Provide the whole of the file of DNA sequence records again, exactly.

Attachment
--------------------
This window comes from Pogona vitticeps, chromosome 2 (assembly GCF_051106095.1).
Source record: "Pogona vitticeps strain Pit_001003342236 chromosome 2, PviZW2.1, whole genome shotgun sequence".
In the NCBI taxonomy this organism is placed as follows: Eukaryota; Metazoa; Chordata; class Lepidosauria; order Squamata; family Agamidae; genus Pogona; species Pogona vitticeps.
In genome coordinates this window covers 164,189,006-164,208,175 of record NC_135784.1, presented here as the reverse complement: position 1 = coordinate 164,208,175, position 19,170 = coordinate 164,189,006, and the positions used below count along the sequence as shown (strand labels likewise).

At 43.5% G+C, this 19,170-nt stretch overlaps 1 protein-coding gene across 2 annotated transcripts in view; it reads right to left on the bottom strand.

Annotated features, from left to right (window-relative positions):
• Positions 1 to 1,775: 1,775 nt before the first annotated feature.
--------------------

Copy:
This window comes from Pogona vitticeps, chromosome 2 (assembly GCF_051106095.1).
Source record: "Pogona vitticeps strain Pit_001003342236 chromosome 2, PviZW2.1, whole genome shotgun sequence".
In the NCBI taxonomy this organism is placed as follows: Eukaryota; Metazoa; Chordata; class Lepidosauria; order Squamata; family Agamidae; genus Pogona; species Pogona vitticeps.
In genome coordinates this window covers 164,189,006-164,208,175 of record NC_135784.1, presented here as the reverse complement: position 1 = coordinate 164,208,175, position 19,170 = coordinate 164,189,006, and the positions used below count along the sequence as shown (strand labels likewise).

At 43.5% G+C, this 19,170-nt stretch overlaps 1 protein-coding gene across 2 annotated transcripts in view; it reads right to left on the bottom strand.

Annotated features, from left to right (window-relative positions):
• Positions 1 to 1,775: 1,775 nt before the first annotated feature.